JOPLIN, Mo. — The tornado took windows from his house and part of his roof, but Jessy Ford wants it known it’s not taking him.
He’s 88 and bought the place for $2,500 when he and Barbara got married in 1948.
“I’m not leaving,” he said Wednesday on his front porch as he took a break from cleanup. “This is our home. Where would we go?”
Hundreds, if not thousands, of people in this torn-apart city say the same thing. No roof, no windows, no lights, no matter — they’re staying put.
Sign Up and Save
Get six months of free digital access to The Idaho Statesman
These “refusers” live in neighborhoods on the fringe of the area flattened by Sunday’s EF5 tornado. Theirs is a land of blue tarps, plywood, chainsaws and rugged resolve.
They could go to a shelter, but they worry about looters, they worry about rain, they worry about their things. They seemingly believe they can keep their home if they are there to hold the walls.
As one woman said, “If we leave, we’ll have nothing to come back to.”
Kevan Cole and his wife, Tonya, have three children, ages 14, 13 and 11. They lost windows and lots of shingles.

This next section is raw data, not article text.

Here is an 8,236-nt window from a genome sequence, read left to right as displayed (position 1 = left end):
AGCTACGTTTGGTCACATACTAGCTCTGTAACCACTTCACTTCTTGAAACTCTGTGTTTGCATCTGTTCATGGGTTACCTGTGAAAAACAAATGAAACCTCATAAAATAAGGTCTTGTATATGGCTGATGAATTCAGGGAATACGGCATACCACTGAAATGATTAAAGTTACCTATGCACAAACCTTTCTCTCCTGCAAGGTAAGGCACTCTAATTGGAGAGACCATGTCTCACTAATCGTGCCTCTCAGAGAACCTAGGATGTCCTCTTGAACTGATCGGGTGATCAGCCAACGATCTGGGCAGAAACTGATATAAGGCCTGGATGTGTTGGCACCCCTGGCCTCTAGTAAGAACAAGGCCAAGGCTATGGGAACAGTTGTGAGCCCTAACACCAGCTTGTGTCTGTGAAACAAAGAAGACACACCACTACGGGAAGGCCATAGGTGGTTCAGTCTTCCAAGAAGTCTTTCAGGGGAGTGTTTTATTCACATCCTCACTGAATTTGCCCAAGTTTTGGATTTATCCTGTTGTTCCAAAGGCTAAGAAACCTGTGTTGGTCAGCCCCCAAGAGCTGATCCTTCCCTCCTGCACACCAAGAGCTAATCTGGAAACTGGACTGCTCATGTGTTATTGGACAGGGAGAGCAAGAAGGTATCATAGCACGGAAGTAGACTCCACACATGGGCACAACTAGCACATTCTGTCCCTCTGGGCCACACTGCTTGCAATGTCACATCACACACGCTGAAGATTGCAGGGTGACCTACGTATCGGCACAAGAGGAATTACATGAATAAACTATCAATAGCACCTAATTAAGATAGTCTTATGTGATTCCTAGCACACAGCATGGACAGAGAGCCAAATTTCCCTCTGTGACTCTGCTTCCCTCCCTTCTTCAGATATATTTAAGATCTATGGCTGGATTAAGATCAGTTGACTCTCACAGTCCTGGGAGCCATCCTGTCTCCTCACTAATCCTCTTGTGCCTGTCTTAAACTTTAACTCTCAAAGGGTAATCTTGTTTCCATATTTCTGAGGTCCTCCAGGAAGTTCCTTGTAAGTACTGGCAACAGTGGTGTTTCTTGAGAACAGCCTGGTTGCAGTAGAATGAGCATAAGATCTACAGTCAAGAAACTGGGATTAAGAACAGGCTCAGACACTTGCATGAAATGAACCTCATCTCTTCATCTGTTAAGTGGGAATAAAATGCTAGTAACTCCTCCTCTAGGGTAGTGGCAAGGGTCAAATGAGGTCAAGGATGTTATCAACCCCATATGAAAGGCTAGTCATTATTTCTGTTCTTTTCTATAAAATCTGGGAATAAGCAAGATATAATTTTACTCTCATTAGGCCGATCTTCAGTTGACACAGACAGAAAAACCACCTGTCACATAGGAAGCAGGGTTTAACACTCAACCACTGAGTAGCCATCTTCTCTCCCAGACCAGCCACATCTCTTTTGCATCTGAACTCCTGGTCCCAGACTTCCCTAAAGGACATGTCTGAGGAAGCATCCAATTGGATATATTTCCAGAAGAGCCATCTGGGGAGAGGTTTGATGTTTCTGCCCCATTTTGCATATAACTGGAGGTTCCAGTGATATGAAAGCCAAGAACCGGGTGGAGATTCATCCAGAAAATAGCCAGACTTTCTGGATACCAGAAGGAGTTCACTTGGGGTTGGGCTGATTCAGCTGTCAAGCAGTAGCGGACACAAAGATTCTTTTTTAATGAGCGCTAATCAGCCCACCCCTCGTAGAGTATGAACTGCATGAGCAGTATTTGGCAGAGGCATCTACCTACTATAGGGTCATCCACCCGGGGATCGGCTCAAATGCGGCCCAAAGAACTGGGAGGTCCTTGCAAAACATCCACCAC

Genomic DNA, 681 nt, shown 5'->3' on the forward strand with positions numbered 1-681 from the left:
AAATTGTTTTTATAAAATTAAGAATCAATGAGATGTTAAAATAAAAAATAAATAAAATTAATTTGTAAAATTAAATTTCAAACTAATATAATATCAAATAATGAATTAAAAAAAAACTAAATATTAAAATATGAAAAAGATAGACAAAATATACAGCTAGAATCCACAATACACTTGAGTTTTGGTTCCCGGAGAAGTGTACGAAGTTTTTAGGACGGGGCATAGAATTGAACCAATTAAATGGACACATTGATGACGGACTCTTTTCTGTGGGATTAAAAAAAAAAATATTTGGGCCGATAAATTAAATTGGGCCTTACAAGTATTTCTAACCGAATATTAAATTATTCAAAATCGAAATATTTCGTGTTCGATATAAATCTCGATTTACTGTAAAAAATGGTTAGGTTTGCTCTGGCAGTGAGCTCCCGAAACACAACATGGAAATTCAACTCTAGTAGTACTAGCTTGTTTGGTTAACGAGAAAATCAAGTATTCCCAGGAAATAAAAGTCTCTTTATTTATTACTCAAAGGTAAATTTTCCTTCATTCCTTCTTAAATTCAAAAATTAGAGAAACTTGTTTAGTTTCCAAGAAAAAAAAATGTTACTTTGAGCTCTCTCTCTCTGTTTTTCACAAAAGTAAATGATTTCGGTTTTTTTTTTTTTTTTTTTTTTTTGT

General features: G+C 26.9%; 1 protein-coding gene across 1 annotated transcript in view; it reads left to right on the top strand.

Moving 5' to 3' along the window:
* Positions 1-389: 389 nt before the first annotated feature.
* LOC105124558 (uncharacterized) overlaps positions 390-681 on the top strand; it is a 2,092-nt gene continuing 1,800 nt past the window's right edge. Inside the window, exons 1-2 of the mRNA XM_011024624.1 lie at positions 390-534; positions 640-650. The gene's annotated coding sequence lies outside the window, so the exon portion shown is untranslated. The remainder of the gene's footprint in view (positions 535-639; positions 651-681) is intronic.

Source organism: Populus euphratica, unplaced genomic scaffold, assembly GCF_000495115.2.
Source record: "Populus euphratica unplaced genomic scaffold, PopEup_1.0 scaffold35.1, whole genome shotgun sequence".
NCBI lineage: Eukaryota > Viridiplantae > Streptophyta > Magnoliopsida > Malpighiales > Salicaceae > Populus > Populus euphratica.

“I’ve got leaking up top and flooding in the basement,” Cole said Wednesday. “We’re flushing the toilet with buckets of rainwater. No shortage of that. But we’re OK. We don’t need power.
“Plus, we don’t want to take up shelter space from someone who needs it more than us.”
One woman, although determined to stay, said she does feel isolated.
“Without electricity, we don’t always know what’s going on,” she said.
But there is a beauty on these ugly streets. Neighbors share. They help each other. They cook on grills because there is no electricity, and they invite others to share a bite.
To read the complete article, visit www.kansascity.com.